T’was the night before Christmas and we’d already opened our presents. Forget the dancing sugar plums. If you ever wondered how Santa Clause could deliver presents to all the kids on earth in one night, he got a running start by bringing all the kids in the Midwest their presents early on Christmas Eve. In our house, Christmas Eve started the minute we finished wolfing down our supper. It was the one time of year when I was thankful that we had supper at 4 o’clock.
Before I was school age, Santa came to our house every Christmas Eve.
He didn’t come down the chimney. If he had, he’d end up in our coal furnace and it wouldn’t just be his suit that was red. He boldly walked through our front door. Not that I’d ever really seen him come into the house. But my Dad had.
After supper, Dad would hide behind the living room davenport, and Mom would herd my sisters and I down onto the basement stairs and then close the door behind us. For some unknown reason, Dad always got to hide behind the davenport, so that he could see Santa Clause when he came in.
As soon as the door was closed, Dad would quietly sidle out from behind the davenport and tiptoe across the room and into the bedroom where our presents were carefully hidden in our one closet. He’d quickly carry them into the living room and place them haphazardly under the Christmas tree. When the presents were all under the tree he would tiptoe across the living room floor and into the dining room and carefully open the front door. With a sigh of relief, he would softly stroll out to the front of the porch and pause for a moment. Coming back into the house Dad was Santa Clause. No need for a suit or cotton-ball beard. The only one who could see him was him. As he came striding across the front porch, he’d stomp the non-existent snow off of his non-existent boots and when he opened the front door he’d call out a “Ho, Ho, Ho!” in his best Santa-voice. Once inside the house, he’d make a lot off fuss in the living room, as if he was unloading presents from his sack. All the time, I was hunched breathlessly behind the basement door, visualizing his every move. When the presents were in place, Santa didn’t have to stop and eat a plate full of cookies and drink a glass of milk on the way out. We never left anything for him. We didn’t want Santa to stick around, once he’d delivered our presents. Besides, he would have preferred a cold Pabst Blue Ribbon, but that would have blown his cover. As Dad headed noisily out the front door he’d call over his shoulder, “Ho, Ho, Ho, and a Merry Christmas to all!” and stomp his way across the front porch only to pause there once again. Then, it was a matter of sneaking back into the house without our hearing him so that he could hide behind the davenport. Mom always gave him enough time by telling us that we couldn’t come out until we were sure he was gone, or we’d scotch the whole thing.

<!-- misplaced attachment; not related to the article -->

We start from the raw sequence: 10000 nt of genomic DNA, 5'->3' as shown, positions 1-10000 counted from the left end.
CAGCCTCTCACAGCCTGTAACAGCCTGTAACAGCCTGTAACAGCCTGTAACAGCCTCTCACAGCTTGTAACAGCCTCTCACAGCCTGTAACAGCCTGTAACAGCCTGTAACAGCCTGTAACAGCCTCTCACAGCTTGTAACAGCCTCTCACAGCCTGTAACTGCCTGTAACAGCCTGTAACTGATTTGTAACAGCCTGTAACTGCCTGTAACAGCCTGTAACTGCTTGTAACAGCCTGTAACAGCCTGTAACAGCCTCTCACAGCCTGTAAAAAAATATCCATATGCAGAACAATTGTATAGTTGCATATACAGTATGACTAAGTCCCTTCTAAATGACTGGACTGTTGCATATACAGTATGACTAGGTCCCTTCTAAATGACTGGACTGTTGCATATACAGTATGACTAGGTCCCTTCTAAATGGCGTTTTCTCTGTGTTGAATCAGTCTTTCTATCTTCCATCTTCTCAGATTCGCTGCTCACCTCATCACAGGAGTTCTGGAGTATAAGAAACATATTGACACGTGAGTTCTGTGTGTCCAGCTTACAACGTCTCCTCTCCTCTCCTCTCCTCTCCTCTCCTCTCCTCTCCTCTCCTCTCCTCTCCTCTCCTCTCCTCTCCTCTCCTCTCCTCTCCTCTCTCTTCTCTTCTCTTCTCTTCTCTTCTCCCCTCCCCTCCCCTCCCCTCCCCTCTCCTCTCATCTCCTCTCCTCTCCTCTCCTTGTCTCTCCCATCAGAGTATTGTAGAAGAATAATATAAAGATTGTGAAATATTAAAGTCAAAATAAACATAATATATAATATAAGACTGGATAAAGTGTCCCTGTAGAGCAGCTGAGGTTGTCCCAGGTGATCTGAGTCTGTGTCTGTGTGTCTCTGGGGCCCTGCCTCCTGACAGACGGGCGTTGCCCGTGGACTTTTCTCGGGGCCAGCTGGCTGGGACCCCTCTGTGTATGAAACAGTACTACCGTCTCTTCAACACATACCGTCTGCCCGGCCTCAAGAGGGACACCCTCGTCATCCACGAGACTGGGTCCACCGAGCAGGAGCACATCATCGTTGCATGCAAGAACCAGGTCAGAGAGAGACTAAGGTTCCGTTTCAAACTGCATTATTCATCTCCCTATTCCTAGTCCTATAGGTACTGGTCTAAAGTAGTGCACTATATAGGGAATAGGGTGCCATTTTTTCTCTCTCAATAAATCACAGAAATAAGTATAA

Mom would cautiously open the door, and we’d all burst into the living room. Or, at least I would burst. I’d be full of excitement, and start grilling Dad about what he’d seen.
“Did you see him, dad?”
“Oh yeah: I peeked around the corner of the davenport when he was putting the presents under the tree,” he answered.
“Did you see his reindeer?”
“Naw: I couldn’t see them from behind the davenport, but I heard their bells when they took off.”
That was enough for me. It never occurred to me to ask the really hard questions like :”If he had all that snow on his boots, how come he didn’t track any into the house? Mom would have had a fit!” Or, “How come there aren’t any tracks in the snow in our front yard?” By then, the only question I had was “Can we open the presents, now?”
When I got older and realized that Santa Clause was my Mom and Dad, and I had been lovingly duped: not just by Mom and Dad, but by my sisters, Christmas took on more meaning. One thing about Mom, though. She always made it clear that Christmas wasn’t just about getting presents. The most important thing was that it was a time to celebrate the birth of the baby Jesus. Those first few years, Santa Clause and the baby Jesus got along real well together, and I loved them both. It wasn’t until I was four or five that I realized that only Jesus was real.